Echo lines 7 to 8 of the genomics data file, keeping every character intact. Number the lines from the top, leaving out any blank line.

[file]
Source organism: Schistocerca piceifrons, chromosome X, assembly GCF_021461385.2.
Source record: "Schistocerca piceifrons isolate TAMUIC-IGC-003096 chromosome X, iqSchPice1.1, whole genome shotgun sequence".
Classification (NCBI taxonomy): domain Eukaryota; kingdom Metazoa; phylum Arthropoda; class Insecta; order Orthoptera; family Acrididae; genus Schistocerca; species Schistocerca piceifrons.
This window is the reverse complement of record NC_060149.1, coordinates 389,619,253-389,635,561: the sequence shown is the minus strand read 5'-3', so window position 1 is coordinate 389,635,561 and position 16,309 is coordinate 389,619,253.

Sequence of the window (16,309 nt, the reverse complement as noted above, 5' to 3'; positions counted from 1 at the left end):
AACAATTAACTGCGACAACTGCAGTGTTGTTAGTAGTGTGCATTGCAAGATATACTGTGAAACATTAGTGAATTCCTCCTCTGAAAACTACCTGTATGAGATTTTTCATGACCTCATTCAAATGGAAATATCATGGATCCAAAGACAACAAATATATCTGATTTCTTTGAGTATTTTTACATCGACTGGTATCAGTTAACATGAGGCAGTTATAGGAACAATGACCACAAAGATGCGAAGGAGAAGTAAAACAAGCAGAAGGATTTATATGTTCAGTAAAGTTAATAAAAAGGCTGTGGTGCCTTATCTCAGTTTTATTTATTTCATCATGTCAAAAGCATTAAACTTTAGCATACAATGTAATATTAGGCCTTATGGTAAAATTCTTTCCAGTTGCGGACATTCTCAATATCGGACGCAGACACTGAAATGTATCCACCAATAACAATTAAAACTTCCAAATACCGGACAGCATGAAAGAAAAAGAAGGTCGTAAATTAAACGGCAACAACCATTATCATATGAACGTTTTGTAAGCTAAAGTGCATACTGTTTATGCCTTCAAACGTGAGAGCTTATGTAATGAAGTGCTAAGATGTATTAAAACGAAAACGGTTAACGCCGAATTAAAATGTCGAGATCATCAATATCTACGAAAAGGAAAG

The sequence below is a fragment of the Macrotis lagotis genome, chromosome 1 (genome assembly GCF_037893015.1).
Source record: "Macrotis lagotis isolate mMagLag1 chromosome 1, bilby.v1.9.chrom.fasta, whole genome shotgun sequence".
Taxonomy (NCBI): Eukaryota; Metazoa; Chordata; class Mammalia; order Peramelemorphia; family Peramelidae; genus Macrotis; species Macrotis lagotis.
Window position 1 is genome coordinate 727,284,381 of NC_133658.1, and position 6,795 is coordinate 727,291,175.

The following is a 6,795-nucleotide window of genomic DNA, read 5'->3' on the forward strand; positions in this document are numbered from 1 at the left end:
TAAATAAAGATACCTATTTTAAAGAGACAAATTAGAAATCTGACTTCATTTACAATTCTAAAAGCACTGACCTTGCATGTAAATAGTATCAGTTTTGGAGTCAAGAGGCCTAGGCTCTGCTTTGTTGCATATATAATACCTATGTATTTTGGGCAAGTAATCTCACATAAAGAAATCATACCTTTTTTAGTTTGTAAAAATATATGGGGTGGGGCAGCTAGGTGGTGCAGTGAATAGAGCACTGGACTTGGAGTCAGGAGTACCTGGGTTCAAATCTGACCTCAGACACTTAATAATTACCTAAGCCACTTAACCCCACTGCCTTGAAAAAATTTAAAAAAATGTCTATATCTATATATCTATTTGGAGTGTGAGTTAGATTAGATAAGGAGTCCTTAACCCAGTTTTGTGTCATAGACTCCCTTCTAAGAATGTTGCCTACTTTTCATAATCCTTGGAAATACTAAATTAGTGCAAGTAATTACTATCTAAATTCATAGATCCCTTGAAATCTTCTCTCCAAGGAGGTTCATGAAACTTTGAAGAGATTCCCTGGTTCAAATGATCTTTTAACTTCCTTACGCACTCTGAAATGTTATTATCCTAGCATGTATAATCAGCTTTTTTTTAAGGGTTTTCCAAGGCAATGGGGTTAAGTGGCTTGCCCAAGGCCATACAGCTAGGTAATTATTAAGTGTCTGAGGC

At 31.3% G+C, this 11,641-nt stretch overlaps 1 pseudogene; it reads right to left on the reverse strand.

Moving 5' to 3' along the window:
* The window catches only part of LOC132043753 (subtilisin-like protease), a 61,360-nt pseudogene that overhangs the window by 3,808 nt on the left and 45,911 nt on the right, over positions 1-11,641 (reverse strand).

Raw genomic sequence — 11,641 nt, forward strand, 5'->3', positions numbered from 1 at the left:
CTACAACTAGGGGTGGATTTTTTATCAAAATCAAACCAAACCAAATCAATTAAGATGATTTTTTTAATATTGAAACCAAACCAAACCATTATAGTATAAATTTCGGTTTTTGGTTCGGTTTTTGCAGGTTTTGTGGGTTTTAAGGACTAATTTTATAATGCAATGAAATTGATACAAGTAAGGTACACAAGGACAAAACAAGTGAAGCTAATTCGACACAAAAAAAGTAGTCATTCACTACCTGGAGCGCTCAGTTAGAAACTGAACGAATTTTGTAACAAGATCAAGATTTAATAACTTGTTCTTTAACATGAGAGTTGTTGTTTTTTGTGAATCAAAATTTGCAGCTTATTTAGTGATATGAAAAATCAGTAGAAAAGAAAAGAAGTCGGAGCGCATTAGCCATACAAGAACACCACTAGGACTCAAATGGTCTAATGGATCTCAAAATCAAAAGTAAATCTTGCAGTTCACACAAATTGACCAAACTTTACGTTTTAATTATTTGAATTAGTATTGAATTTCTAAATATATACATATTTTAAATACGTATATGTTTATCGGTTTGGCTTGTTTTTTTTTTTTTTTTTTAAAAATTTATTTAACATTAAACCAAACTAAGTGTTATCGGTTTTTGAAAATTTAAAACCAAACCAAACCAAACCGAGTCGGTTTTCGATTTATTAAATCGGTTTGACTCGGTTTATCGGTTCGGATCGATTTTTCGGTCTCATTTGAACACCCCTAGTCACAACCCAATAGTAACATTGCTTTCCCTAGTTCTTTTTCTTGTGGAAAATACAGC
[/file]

The sequence below is a fragment of the Macrotis lagotis genome, chromosome 1 (genome assembly GCF_037893015.1).
Source record: "Macrotis lagotis isolate mMagLag1 chromosome 1, bilby.v1.9.chrom.fasta, whole genome shotgun sequence".